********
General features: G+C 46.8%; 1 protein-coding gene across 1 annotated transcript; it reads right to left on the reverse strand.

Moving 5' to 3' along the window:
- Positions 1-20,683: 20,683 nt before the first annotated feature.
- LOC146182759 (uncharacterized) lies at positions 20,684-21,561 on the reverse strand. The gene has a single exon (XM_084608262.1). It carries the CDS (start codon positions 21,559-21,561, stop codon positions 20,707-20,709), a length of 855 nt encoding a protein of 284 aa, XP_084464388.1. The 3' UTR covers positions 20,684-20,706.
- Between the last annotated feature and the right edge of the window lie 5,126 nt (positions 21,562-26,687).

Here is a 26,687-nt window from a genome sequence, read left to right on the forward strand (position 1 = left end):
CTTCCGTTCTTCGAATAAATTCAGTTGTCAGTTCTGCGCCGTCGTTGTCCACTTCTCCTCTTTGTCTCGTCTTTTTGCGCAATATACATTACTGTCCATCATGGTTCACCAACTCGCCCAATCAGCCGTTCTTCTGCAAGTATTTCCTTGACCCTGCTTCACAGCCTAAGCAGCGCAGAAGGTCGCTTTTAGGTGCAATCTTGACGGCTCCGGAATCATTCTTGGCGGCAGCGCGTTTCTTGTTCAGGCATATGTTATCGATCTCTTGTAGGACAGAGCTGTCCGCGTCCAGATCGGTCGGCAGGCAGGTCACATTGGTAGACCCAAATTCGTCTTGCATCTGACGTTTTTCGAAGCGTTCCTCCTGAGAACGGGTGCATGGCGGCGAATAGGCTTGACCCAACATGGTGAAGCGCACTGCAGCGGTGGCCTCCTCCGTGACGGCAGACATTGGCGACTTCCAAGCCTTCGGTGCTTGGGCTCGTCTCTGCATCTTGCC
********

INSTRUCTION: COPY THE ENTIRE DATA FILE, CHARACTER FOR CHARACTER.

General features: G+C 46.8%; 1 protein-coding gene across 1 annotated transcript; it reads right to left on the reverse strand.

Moving 5' to 3' along the window:
- Positions 1-20,683: 20,683 nt before the first annotated feature.
- LOC146182759 (uncharacterized) lies at positions 20,684-21,561 on the reverse strand. The gene has a single exon (XM_084608262.1). It carries the CDS (start codon positions 21,559-21,561, stop codon positions 20,707-20,709), a length of 855 nt encoding a protein of 284 aa, XP_084464388.1. The 3' UTR covers positions 20,684-20,706.
- Between the last annotated feature and the right edge of the window lie 5,126 nt (positions 21,562-26,687).

Here is a 26,687-nt window from a genome sequence, read left to right on the forward strand (position 1 = left end):
CTTCCGTTCTTCGAATAAATTCAGTTGTCAGTTCTGCGCCGTCGTTGTCCACTTCTCCTCTTTGTCTCGTCTTTTTGCGCAATATACATTACTGTCCATCATGGTTCACCAACTCGCCCAATCAGCCGTTCTTCTGCAAGTATTTCCTTGACCCTGCTTCACAGCCTAAGCAGCGCAGAAGGTCGCTTTTAGGTGCAATCTTGACGGCTCCGGAATCATTCTTGGCGGCAGCGCGTTTCTTGTTCAGGCATATGTTATCGATCTCTTGTAGGACAGAGCTGTCCGCGTCCAGATCGGTCGGCAGGCAGGTCACATTGGTAGACCCAAATTCGTCTTGCATCTGACGTTTTTCGAAGCGTTCCTCCTGAGAACGGGTGCATGGCGGCGAATAGGCTTGACCCAACATGGTGAAGCGCACTGCAGCGGTGGCCTCCTCCGTGACGGCAGACATTGGCGACTTCCAAGCCTTCGGTGCTTGGGCTCGTCTCTGCATCTTGCC